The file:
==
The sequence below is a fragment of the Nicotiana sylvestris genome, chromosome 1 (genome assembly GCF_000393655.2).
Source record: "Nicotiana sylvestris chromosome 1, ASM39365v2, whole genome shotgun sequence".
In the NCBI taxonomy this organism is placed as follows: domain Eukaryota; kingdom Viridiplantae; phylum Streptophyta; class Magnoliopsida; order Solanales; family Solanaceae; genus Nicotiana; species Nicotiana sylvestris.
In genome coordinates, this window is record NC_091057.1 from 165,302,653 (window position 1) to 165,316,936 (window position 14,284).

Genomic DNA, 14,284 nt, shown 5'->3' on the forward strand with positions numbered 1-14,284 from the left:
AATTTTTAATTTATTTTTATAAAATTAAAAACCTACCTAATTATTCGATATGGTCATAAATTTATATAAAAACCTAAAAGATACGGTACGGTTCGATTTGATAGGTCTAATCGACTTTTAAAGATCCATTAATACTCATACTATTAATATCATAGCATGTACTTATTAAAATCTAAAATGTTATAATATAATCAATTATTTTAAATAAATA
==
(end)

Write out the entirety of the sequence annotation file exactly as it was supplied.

The sequence below is a fragment of the Nicotiana sylvestris genome, chromosome 1 (genome assembly GCF_000393655.2).
Source record: "Nicotiana sylvestris chromosome 1, ASM39365v2, whole genome shotgun sequence".
In the NCBI taxonomy this organism is placed as follows: domain Eukaryota; kingdom Viridiplantae; phylum Streptophyta; class Magnoliopsida; order Solanales; family Solanaceae; genus Nicotiana; species Nicotiana sylvestris.
In genome coordinates, this window is record NC_091057.1 from 165,302,653 (window position 1) to 165,316,936 (window position 14,284).

Genomic DNA, 14,284 nt, shown 5'->3' on the forward strand with positions numbered 1-14,284 from the left:
AATTTTTAATTTATTTTTATAAAATTAAAAACCTACCTAATTATTCGATATGGTCATAAATTTATATAAAAACCTAAAAGATACGGTACGGTTCGATTTGATAGGTCTAATCGACTTTTAAAGATCCATTAATACTCATACTATTAATATCATAGCATGTACTTATTAAAATCTAAAATGTTATAATATAATCAATTATTTTAAATAAATA